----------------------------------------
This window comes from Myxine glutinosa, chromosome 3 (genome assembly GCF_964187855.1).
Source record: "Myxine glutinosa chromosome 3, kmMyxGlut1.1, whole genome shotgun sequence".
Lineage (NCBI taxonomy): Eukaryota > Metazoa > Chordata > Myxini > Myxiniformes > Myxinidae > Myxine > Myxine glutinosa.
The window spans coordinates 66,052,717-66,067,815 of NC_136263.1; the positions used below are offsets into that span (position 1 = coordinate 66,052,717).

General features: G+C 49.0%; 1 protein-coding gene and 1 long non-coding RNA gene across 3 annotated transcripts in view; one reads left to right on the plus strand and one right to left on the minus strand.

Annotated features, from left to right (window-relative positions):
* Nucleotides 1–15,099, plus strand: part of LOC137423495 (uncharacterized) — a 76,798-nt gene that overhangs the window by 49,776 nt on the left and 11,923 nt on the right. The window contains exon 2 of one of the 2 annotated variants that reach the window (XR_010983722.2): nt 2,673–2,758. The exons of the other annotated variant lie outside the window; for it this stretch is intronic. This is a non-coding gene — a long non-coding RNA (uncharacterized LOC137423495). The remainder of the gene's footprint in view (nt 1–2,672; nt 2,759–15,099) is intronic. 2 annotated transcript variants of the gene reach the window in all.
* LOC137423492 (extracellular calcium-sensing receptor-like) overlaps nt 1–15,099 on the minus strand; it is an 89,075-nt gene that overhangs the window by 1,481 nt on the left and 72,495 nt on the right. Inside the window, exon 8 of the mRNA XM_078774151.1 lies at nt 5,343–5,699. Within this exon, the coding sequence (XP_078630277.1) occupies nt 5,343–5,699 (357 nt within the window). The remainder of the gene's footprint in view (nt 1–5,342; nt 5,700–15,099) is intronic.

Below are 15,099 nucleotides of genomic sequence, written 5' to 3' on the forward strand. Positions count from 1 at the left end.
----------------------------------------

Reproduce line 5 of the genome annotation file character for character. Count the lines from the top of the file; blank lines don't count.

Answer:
General features: G+C 49.0%; 1 protein-coding gene and 1 long non-coding RNA gene across 3 annotated transcripts in view; one reads left to right on the plus strand and one right to left on the minus strand.